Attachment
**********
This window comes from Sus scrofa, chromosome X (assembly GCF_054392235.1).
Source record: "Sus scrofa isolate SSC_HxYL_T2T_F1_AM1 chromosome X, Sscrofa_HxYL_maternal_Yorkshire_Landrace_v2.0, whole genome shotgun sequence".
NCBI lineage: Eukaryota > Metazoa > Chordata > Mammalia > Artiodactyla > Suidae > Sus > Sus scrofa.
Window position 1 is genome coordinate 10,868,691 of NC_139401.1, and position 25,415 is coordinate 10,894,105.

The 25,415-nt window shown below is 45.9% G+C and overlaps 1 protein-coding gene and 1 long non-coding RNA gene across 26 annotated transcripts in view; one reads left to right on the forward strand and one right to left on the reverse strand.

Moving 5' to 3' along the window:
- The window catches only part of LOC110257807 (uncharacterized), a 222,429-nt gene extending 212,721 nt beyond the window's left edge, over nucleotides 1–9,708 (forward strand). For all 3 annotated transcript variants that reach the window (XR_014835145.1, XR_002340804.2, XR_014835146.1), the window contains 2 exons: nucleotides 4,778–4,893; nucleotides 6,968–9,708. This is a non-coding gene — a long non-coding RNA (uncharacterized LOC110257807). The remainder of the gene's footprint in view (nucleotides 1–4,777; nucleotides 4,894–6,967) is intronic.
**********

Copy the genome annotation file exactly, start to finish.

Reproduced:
This window comes from Sus scrofa, chromosome X (assembly GCF_054392235.1).
Source record: "Sus scrofa isolate SSC_HxYL_T2T_F1_AM1 chromosome X, Sscrofa_HxYL_maternal_Yorkshire_Landrace_v2.0, whole genome shotgun sequence".
NCBI lineage: Eukaryota > Metazoa > Chordata > Mammalia > Artiodactyla > Suidae > Sus > Sus scrofa.
Window position 1 is genome coordinate 10,868,691 of NC_139401.1, and position 25,415 is coordinate 10,894,105.

The 25,415-nt window shown below is 45.9% G+C and overlaps 1 protein-coding gene and 1 long non-coding RNA gene across 26 annotated transcripts in view; one reads left to right on the forward strand and one right to left on the reverse strand.

Moving 5' to 3' along the window:
- The window catches only part of LOC110257807 (uncharacterized), a 222,429-nt gene extending 212,721 nt beyond the window's left edge, over nucleotides 1–9,708 (forward strand). For all 3 annotated transcript variants that reach the window (XR_014835145.1, XR_002340804.2, XR_014835146.1), the window contains 2 exons: nucleotides 4,778–4,893; nucleotides 6,968–9,708. This is a non-coding gene — a long non-coding RNA (uncharacterized LOC110257807). The remainder of the gene's footprint in view (nucleotides 1–4,777; nucleotides 4,894–6,967) is intronic.